The second presentation will be on your research for your long research paper. Towards the end of the session, I expect you to give us an overview of your paper. It will be an oral presentation of your argument and should include comments on why you chose this topic, what your research uncovered, how your thesis developed, what evidence you use (briefly), and what conclusions you have come to. This report should be 15-30 minutes; think of it as presenting your ideas at a professional conference. Powerpoint presentations or other visual aids are encouraged. These presentations on your papers will probably be open to other interested faculty and students.

Papers

The week before the last week of class, you will be asked to turn in a five page prospectus for your final research project. A good prospectus is a short summary of how your paper will be constructed; it outlines the thesis, sources, and evidence you plan to use in the final paper. This should serve as an aid in preparing your oral presentation on the research paper as well as in writing the paper itself. Both the prospectus and the long paper should be focused on a topic/thesis that you can articulate primarily through in-depth analysis of a novel that we have covered this session. You need to start thinking about this project early because the summer term is so short. The final research project is due the last week of class and should be 10-15 pages long, typed and double spaced. Eight secondary sources is the minimum, but I expect that you will need to use more. MLA format should be followed at all times. No cover page or binder is needed; simple put your name and class at the top of the first page, then type your title and begin the paper. Number all pages. Remember, a simple, neat presentation is often the best presentation.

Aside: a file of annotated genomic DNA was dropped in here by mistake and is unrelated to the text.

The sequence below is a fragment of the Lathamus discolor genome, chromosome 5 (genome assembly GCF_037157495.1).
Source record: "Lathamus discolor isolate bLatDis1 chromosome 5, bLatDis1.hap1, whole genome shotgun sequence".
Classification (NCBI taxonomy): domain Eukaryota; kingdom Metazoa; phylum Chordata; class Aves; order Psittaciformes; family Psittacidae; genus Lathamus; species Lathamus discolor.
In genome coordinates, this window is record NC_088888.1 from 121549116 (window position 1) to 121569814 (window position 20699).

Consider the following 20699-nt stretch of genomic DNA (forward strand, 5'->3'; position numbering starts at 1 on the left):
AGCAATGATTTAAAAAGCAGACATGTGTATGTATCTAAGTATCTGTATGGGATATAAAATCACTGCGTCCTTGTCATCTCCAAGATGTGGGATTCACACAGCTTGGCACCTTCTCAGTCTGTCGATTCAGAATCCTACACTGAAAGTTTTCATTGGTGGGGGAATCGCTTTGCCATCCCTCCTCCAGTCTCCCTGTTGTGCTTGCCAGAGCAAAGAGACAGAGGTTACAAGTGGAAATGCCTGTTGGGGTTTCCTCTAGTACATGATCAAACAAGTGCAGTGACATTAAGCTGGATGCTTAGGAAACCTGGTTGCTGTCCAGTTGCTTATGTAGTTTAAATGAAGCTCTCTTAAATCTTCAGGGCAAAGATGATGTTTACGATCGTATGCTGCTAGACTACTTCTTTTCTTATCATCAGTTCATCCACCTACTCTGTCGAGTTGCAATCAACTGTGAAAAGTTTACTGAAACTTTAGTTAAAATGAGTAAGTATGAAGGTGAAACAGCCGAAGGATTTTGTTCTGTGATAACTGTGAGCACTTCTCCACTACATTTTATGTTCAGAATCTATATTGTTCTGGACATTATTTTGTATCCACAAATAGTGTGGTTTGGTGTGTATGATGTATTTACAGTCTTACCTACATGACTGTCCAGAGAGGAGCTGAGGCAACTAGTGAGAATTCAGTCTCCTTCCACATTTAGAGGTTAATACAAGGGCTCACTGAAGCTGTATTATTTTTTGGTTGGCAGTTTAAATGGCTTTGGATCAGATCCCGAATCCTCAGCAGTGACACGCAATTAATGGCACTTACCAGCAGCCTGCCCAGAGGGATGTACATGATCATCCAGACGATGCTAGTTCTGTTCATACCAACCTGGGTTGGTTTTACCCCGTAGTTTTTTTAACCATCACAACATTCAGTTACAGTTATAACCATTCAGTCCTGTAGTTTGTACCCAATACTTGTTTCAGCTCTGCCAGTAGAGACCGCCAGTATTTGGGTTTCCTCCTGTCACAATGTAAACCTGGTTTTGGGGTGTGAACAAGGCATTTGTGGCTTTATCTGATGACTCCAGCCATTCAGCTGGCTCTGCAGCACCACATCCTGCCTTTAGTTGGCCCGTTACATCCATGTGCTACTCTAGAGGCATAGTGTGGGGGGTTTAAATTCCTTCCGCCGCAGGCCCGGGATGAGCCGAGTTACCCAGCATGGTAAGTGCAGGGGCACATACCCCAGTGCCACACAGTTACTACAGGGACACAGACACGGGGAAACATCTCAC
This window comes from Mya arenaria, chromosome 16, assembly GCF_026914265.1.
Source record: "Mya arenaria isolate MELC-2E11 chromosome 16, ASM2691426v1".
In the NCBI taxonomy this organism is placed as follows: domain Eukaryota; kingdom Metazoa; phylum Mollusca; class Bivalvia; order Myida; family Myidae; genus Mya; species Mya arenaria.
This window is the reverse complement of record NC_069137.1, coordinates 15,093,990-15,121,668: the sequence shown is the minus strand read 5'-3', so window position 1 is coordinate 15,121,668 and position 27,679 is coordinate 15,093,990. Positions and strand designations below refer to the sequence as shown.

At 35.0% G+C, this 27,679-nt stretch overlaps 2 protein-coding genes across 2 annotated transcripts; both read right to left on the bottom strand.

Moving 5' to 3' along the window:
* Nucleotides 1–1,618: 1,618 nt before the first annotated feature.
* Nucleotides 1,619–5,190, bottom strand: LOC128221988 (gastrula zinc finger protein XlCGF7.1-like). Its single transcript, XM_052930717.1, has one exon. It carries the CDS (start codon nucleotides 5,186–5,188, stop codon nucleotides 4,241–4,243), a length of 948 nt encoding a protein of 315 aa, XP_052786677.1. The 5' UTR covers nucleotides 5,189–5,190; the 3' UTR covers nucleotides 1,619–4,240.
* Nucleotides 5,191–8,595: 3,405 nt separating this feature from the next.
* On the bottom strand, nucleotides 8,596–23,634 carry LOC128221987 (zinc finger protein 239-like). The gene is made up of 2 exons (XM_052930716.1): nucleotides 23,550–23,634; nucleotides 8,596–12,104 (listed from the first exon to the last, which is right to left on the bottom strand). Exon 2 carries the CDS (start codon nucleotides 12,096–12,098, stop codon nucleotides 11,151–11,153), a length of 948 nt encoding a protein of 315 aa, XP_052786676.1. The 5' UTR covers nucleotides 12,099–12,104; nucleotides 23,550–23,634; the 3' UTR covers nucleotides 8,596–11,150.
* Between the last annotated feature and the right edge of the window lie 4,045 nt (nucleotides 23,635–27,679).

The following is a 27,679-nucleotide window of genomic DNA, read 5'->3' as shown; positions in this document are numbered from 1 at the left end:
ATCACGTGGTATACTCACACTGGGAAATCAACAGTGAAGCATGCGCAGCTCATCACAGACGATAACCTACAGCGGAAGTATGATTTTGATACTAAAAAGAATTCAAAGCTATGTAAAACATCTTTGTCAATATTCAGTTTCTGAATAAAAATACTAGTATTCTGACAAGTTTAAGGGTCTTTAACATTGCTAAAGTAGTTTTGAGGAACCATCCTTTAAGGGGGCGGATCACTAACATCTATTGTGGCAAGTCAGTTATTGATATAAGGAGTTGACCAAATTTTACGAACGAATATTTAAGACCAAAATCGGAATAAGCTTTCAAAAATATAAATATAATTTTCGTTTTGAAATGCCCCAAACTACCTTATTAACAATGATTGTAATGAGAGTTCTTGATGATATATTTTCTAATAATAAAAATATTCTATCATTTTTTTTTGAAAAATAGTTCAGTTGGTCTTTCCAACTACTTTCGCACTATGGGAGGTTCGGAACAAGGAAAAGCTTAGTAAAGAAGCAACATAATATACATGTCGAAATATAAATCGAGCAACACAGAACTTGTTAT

Oral Final

There will be an oral final exam in this course. During the last class meeting, you will meet with me individually for 15-20 minutes. During that time, I will ask you questions about the texts, and we will engage in discussion of the issues covered in the course. This will be your chance to demonstrate your overall handle on the material.

Blackboard Course Site

Sometimes the schedule may call for you to log into the Blackboard Course Site rather than meeting in the classroom. There we will chat in the virtual classroom. Sometimes I will ask you to complete other assignments inside the course site. We will always meet in the virtual classroom unless otherwise noted. Being late for these meetings is the same as being late for class. The same goes for absences. The requirements for hardware, software, and skills necessary to successfully navigate this online environment are available here: Online Course Skills.

Course Policies:

• Attendance is mandatory. I will take attendance most days. If you miss more than two days of class for any reason, I may assign you a grade of F for the course. Please let me know in advance if you will be absent (if at all possible). If you are late to class, you may be counted absent. You are also responsible for any information you miss if you are absent.
• I do not accept late assignments for any reason without my prior consent. I’m usually more than willing to help you out, but you must talk to me beforehand. I have voicemail and email. Late papers will receive a 0 grade.